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This book is a collection of essays examining the remedy of contract damages in the common law and under the international contract law instruments such as the Vienna Convention on Contracts for the International Sales of Goods and the UNIDROIT Principles of International Commercial Contracts.
The essays, written by leading experts in the area, raise important and topical issues relating to the law of contract damages from both theoretical and practical perspectives. The book aims to inform readers of current developments, problems, trends and debates surrounding contract damages and reflects an ongoing dialogue on damages among representatives of common law, civil law, mixed and trans-national legal systems.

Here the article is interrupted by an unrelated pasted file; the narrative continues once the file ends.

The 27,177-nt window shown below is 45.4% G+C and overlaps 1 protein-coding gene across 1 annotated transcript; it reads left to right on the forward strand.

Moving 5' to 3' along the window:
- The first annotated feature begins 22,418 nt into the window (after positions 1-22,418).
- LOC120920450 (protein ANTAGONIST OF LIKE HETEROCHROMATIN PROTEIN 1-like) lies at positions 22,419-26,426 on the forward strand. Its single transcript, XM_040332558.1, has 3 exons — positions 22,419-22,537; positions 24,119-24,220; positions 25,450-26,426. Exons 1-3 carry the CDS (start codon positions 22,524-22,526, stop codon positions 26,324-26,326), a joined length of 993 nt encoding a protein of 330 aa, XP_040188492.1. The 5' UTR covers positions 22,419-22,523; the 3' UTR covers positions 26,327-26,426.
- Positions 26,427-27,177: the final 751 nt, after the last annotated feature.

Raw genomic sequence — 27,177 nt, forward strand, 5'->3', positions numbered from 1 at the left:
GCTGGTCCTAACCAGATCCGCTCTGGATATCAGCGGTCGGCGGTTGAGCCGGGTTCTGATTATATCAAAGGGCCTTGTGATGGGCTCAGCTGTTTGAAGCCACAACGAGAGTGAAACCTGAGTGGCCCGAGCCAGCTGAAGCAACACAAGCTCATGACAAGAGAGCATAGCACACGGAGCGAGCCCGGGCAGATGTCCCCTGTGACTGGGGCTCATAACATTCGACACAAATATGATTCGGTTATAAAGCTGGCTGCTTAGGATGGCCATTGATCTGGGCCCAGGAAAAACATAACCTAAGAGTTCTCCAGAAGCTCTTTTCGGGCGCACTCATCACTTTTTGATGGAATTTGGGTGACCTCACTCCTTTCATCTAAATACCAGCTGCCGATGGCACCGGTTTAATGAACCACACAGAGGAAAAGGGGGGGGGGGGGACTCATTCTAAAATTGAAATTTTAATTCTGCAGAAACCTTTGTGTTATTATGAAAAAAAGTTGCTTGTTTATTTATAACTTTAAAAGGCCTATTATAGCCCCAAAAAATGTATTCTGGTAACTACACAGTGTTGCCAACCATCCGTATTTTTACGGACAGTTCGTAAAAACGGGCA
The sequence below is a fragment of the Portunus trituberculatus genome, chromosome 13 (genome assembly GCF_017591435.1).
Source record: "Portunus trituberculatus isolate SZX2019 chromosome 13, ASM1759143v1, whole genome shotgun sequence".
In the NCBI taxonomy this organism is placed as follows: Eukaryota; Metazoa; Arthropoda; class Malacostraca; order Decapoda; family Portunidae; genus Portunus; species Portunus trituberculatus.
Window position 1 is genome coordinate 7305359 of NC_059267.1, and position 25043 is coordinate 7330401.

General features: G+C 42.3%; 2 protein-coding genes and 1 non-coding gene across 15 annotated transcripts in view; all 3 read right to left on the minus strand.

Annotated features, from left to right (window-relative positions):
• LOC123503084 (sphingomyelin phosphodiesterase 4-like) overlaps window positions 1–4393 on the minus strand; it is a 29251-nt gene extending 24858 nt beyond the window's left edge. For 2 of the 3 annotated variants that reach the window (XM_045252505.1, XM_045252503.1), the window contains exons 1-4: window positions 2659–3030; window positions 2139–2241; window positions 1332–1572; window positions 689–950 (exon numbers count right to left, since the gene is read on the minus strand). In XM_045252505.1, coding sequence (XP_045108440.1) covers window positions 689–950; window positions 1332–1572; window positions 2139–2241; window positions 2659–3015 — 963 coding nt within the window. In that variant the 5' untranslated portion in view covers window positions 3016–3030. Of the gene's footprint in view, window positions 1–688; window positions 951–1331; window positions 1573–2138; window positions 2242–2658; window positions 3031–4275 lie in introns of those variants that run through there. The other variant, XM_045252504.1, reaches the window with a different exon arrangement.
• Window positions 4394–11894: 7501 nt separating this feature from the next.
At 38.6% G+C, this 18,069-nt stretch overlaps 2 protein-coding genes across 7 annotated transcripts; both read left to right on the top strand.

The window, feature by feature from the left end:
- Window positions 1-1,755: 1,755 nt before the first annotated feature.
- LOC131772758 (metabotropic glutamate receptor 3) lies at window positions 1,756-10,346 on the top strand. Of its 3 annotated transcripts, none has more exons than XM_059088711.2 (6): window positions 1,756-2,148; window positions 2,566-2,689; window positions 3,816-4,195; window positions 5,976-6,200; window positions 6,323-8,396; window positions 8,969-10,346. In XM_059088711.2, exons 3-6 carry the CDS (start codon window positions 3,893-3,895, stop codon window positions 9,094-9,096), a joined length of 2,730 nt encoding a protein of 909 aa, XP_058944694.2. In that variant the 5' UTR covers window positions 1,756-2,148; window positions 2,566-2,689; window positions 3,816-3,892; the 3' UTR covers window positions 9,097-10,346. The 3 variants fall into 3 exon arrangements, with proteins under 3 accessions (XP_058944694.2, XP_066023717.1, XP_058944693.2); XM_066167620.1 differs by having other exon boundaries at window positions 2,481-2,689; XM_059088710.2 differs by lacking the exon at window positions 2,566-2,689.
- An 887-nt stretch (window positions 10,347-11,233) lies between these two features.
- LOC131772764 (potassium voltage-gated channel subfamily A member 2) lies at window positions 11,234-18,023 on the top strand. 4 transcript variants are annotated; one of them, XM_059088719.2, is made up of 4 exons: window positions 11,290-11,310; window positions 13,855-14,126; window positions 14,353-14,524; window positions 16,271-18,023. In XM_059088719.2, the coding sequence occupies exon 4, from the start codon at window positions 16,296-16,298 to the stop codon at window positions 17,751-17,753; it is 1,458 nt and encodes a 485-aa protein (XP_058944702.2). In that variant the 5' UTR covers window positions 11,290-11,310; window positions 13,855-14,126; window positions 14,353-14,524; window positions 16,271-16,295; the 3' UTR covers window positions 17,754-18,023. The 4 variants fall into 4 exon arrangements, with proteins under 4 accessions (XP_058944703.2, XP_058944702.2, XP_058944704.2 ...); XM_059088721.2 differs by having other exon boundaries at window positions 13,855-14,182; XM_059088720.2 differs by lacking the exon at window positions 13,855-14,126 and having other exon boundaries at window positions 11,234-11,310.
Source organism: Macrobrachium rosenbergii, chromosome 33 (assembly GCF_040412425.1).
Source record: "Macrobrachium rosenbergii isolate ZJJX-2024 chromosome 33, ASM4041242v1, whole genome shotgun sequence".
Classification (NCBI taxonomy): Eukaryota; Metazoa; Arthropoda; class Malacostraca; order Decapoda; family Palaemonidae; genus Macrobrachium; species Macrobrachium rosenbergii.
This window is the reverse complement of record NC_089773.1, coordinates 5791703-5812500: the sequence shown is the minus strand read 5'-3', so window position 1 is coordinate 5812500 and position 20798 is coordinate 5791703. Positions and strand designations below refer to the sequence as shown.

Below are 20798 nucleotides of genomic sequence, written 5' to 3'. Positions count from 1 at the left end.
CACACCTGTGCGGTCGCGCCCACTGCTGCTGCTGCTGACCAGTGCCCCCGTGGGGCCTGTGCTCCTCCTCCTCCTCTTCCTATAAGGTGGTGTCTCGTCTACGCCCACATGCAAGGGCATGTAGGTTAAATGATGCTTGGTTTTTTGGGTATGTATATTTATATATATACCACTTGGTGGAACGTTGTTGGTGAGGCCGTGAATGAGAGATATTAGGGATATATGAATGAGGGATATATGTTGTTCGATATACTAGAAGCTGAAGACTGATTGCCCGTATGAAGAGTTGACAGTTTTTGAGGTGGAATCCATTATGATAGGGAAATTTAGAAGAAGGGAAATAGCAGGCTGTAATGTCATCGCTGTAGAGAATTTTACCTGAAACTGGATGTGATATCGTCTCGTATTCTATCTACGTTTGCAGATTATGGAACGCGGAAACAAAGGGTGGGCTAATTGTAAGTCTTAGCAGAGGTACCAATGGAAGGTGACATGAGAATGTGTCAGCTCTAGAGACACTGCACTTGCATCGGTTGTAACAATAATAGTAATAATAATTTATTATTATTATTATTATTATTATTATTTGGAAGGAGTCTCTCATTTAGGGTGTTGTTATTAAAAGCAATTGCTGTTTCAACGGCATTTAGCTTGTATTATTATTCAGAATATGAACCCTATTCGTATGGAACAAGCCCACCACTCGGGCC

The general issues addressed in the collection include the purpose and scope of damages, the measures of damages, recoverability of losses, methods of limiting damages, and the assessment of damages. A special emphasis is placed on the examination of the role of gain-based damages, the meaning and definition of loss, the recoverability of damages for injury to business reputation, the recoverability of legal fees, the rules of mitigation and foreseeability, the dilemma between the 'abstract' and 'concrete' approaches to the calculation of damages, and the relationship between changes in monetary value and the assessment of damages.